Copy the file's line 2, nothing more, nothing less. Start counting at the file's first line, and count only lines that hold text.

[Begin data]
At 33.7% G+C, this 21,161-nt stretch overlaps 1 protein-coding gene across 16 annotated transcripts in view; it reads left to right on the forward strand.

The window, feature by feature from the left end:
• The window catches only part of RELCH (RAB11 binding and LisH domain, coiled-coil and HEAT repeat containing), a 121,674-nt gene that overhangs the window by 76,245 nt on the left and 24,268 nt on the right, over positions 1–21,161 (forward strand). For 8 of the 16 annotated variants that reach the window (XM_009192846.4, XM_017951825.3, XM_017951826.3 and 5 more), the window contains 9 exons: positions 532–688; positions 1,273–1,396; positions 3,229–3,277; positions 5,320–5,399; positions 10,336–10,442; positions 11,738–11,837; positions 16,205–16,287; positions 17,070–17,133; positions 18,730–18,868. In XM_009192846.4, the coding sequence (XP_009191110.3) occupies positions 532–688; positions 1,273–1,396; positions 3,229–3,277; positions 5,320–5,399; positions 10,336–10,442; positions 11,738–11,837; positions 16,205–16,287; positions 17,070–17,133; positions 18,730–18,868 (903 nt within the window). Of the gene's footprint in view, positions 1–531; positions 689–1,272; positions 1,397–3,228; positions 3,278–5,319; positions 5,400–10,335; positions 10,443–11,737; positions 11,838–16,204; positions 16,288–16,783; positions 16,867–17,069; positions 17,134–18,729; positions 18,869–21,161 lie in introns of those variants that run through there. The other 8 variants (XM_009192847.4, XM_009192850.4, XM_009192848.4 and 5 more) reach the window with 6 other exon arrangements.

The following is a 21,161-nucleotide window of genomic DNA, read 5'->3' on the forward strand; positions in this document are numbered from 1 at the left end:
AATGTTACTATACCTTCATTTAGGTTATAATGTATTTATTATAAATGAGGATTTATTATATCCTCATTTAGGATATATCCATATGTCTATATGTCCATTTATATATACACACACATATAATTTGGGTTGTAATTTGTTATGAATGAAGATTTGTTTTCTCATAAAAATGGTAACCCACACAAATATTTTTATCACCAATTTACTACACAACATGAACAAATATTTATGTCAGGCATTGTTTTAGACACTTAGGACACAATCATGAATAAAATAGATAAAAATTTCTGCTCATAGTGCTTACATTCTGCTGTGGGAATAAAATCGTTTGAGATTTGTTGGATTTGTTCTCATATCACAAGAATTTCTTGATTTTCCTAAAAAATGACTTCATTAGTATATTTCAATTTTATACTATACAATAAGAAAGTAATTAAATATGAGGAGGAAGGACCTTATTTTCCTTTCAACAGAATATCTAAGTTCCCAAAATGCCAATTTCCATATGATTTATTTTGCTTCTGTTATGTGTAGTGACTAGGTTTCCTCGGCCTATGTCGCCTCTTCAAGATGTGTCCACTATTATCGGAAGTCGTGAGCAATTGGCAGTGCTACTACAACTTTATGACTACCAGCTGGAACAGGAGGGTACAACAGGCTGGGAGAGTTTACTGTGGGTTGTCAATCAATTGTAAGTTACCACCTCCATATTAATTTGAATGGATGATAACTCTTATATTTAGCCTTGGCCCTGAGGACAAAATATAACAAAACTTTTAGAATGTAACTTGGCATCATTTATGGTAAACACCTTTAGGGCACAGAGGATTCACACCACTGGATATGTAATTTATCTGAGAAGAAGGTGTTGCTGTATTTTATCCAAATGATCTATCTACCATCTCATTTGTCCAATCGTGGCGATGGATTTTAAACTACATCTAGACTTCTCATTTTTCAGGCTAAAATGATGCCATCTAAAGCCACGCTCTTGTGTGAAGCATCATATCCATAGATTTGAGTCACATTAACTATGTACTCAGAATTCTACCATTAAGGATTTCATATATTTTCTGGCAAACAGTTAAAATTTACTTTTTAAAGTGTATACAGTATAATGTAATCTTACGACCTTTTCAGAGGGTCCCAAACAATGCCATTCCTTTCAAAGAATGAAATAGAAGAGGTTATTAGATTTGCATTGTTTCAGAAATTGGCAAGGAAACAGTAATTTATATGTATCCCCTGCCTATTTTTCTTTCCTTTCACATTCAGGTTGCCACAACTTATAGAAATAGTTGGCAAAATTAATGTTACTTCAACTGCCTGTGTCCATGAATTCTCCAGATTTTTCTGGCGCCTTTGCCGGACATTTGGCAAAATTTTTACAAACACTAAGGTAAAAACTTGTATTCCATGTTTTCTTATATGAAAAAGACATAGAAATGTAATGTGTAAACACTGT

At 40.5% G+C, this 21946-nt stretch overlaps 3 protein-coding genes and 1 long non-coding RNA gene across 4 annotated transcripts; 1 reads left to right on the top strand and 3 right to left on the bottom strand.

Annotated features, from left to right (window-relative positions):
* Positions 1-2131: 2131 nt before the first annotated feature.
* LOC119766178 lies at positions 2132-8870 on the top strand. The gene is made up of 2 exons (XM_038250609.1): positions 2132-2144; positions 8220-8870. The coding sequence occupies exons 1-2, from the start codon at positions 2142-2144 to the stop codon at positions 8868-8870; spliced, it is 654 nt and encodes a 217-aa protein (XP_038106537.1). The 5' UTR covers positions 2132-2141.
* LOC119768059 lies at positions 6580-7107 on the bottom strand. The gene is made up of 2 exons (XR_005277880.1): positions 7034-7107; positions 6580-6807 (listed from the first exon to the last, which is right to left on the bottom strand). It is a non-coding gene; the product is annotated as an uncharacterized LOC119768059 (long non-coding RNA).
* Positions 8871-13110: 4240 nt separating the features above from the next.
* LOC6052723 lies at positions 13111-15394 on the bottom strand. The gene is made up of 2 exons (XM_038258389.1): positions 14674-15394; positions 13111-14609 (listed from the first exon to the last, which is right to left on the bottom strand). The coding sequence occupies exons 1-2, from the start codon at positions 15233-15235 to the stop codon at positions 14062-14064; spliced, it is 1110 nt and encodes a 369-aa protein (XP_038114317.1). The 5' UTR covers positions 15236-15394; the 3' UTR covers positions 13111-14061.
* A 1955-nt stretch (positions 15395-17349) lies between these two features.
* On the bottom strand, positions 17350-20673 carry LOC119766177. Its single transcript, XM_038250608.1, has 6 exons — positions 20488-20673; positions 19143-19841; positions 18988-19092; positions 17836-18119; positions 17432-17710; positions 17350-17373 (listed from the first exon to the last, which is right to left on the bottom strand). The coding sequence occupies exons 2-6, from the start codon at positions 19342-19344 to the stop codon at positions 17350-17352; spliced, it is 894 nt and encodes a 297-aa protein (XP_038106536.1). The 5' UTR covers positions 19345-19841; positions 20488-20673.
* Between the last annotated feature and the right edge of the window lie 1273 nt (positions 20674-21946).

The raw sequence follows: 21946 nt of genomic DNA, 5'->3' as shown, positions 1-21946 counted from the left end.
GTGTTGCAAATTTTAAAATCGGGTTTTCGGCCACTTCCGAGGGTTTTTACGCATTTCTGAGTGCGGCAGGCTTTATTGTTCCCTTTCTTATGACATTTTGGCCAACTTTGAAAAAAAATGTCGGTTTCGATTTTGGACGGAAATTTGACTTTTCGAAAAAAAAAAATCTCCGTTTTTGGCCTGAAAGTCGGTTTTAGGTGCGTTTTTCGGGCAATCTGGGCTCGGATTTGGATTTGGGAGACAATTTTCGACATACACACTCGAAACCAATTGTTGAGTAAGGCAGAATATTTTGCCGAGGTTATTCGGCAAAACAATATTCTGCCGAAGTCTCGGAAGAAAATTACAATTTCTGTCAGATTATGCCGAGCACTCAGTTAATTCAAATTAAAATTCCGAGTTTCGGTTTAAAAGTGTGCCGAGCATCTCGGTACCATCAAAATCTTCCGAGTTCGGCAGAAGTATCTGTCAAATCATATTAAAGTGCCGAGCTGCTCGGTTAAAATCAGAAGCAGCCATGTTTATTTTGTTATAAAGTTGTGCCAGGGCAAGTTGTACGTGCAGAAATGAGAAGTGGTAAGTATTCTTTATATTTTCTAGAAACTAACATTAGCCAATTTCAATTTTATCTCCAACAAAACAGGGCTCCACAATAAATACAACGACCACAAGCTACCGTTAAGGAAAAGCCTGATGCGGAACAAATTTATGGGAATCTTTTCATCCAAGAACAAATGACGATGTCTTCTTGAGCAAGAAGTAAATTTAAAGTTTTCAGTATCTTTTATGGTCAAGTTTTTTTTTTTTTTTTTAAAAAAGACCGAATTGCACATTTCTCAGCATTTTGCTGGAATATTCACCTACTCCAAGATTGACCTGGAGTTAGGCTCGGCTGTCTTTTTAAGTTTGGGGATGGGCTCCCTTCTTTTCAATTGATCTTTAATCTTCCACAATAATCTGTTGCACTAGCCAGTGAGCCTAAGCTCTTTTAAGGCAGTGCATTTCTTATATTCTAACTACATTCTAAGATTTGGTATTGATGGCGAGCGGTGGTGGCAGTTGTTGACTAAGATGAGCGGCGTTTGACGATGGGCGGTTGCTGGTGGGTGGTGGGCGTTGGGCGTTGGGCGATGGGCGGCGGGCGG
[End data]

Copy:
The window, feature by feature from the left end: